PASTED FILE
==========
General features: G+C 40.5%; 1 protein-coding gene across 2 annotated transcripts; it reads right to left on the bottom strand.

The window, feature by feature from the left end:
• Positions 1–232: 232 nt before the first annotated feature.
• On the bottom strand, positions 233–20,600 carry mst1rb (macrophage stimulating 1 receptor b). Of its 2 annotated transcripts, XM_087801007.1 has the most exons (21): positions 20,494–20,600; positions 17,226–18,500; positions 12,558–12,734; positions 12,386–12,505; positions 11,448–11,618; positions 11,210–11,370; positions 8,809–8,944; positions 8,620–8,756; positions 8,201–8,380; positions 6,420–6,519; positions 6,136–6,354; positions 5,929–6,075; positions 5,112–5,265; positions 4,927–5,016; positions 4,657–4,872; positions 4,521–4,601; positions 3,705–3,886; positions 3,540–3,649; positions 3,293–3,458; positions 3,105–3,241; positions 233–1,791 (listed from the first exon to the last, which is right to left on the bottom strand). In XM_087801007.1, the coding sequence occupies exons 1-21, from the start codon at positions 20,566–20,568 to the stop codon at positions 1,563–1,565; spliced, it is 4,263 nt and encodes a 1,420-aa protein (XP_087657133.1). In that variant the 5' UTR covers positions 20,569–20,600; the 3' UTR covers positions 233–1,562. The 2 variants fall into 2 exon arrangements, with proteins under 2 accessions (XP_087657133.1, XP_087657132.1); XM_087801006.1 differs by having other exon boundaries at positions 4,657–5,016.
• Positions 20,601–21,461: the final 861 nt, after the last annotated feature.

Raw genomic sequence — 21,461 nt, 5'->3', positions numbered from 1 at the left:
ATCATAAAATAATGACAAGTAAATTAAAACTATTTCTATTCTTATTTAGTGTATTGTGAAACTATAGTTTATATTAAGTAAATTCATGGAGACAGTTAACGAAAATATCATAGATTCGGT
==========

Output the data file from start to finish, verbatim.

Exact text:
General features: G+C 40.5%; 1 protein-coding gene across 2 annotated transcripts; it reads right to left on the bottom strand.

The window, feature by feature from the left end:
• Positions 1–232: 232 nt before the first annotated feature.
• On the bottom strand, positions 233–20,600 carry mst1rb (macrophage stimulating 1 receptor b). Of its 2 annotated transcripts, XM_087801007.1 has the most exons (21): positions 20,494–20,600; positions 17,226–18,500; positions 12,558–12,734; positions 12,386–12,505; positions 11,448–11,618; positions 11,210–11,370; positions 8,809–8,944; positions 8,620–8,756; positions 8,201–8,380; positions 6,420–6,519; positions 6,136–6,354; positions 5,929–6,075; positions 5,112–5,265; positions 4,927–5,016; positions 4,657–4,872; positions 4,521–4,601; positions 3,705–3,886; positions 3,540–3,649; positions 3,293–3,458; positions 3,105–3,241; positions 233–1,791 (listed from the first exon to the last, which is right to left on the bottom strand). In XM_087801007.1, the coding sequence occupies exons 1-21, from the start codon at positions 20,566–20,568 to the stop codon at positions 1,563–1,565; spliced, it is 4,263 nt and encodes a 1,420-aa protein (XP_087657133.1). In that variant the 5' UTR covers positions 20,569–20,600; the 3' UTR covers positions 233–1,562. The 2 variants fall into 2 exon arrangements, with proteins under 2 accessions (XP_087657133.1, XP_087657132.1); XM_087801006.1 differs by having other exon boundaries at positions 4,657–5,016.
• Positions 20,601–21,461: the final 861 nt, after the last annotated feature.

Raw genomic sequence — 21,461 nt, 5'->3', positions numbered from 1 at the left:
ATCATAAAATAATGACAAGTAAATTAAAACTATTTCTATTCTTATTTAGTGTATTGTGAAACTATAGTTTATATTAAGTAAATTCATGGAGACAGTTAACGAAAATATCATAGATTCGGT